Yeah, if the one in the A7S or similar sensors was even more sensitive we could get away with slower f ratios and the corresponding longer focal lengths, and then we'll really start pushing on that resolution issue.

 

Lower prices would be nice too  :undecided:

Mark,

 

For streaming on the web using NSN I believe we are currently doing just fine with the 8u pixel cameras.  But for me I prefer more resolution on my side of the streaming.  Wider FOV on NSN will not benefit from more resolution but from a larger sensor.  And this adds more stringent requirements for a focal reducer.  A sensor like the ICX825 in a larger format would satisfy both more FOV and more resolution with it's slightly smaller sensitive pixels (6.45um).

 

And a promising possibility to atleast fit the higher resolution bill could be the IMX224 currently being developed by ZWO , but it will need stacking I believe. 

 

We're in exciting times.

 


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#24 Don Rudny

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Posted 23 June 2015 - 07:30 PM

Hi All,

 

I find this type of discussion very interesting.  I don't know what the answer is or even if there is one, but it appears to me to come down to resolution for a particular image scale.  As Don pointed out the pixel size of the A7s is large similar to the Sony 829 sensor..  The sensor is much larger at full frame.  So, unless we use much longer optics to get the same image scale, the resolution cannot be appreciated.  Longer optics will generally be slower (and more expensive), so exposure times will be longer, again for the same image scale.  To address the A7s in particular and to show my point, I looked at the images in the linked A7s image album above.  The image of M57 was taken with a Mewlon 250 at F12 and cropped down to an APSC size.  Exposure was 30 seconds.  To compare, the attached capture of M57 was recently made by me with my M8 at native F10 with my Lodestar X2c.  Exposure was 15 seconds.  The A7s image has a FOV of 24.1' and mine is 11.1'.  To get equal image scale, the A7s still needs to be cropped more even at 3000mm.  Putting aside the color differences, when I enlarge the A7s image to equal mine, I don't see the resolution benefit, even with the longer, arguably better, optics.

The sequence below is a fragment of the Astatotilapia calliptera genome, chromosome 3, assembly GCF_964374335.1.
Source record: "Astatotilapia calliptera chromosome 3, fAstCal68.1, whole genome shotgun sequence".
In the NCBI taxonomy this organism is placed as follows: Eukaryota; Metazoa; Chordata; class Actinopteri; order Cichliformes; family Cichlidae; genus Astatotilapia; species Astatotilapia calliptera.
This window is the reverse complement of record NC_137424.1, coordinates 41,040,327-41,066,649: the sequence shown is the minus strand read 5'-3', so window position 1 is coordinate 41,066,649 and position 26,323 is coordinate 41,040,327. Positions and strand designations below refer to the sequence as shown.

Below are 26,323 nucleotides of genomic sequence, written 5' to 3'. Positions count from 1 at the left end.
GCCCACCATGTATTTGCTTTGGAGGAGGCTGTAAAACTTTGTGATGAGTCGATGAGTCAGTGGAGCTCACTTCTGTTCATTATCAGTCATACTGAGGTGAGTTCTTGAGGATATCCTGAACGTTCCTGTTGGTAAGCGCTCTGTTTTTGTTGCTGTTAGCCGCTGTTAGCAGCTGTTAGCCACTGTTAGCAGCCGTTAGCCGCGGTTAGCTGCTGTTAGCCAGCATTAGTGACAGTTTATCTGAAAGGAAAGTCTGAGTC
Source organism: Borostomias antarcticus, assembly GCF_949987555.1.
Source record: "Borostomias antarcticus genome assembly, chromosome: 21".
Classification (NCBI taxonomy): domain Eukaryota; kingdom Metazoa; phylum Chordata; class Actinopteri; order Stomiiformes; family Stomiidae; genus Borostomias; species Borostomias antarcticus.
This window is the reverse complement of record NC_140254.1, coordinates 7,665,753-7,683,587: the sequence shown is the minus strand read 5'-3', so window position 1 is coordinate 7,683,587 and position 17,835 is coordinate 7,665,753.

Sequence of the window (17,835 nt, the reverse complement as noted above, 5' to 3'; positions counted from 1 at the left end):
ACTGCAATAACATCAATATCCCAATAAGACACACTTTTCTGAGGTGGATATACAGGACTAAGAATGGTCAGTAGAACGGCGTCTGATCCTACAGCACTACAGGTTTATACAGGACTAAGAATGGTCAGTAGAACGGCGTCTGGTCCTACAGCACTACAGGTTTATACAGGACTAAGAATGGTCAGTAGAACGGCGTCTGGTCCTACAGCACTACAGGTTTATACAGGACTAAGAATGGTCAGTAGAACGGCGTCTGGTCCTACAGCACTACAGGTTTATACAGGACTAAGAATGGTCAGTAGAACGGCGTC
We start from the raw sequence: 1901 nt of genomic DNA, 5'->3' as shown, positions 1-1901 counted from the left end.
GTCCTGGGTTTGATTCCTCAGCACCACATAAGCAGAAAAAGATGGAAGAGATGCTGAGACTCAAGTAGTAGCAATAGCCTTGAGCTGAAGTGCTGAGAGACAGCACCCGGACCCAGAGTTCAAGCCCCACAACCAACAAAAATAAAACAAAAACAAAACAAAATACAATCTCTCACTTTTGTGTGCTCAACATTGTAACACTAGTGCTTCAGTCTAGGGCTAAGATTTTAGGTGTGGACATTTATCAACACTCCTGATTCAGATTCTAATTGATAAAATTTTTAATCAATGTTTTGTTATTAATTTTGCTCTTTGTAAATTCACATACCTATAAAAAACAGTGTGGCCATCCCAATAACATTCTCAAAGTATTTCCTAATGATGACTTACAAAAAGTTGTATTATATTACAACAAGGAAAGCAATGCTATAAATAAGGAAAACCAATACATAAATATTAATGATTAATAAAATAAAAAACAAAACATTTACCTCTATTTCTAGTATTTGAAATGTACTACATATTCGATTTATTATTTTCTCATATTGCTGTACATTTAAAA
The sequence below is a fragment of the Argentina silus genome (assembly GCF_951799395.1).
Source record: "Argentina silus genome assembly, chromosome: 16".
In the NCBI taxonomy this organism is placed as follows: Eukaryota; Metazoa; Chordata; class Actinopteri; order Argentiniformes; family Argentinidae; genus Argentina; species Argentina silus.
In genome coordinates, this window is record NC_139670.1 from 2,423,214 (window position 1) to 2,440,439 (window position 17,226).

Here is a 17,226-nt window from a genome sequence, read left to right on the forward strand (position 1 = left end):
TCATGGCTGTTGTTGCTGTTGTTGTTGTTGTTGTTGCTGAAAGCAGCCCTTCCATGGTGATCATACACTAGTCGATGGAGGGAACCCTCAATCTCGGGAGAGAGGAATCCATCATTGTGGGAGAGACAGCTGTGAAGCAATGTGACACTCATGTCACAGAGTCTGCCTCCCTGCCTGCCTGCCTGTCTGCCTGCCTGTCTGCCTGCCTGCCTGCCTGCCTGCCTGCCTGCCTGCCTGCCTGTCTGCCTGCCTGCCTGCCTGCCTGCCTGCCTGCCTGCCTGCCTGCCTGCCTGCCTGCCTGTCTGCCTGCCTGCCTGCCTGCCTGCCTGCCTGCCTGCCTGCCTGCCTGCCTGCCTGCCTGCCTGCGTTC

If I'm off base on this, please let me know.  As Don said,  these are exciting times in EAA.  

image.jpg



#25 Relativist

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Posted 23 June 2015 - 07:33 PM

Don't forget longer optics could also be had by larger aperture. Maybe a simple 1920x1080 crop of the center with slightly larger optics will be possible, instead of requiring the full sensor illumination if one cannot afford the larger optics.

What a nice problem to have :-)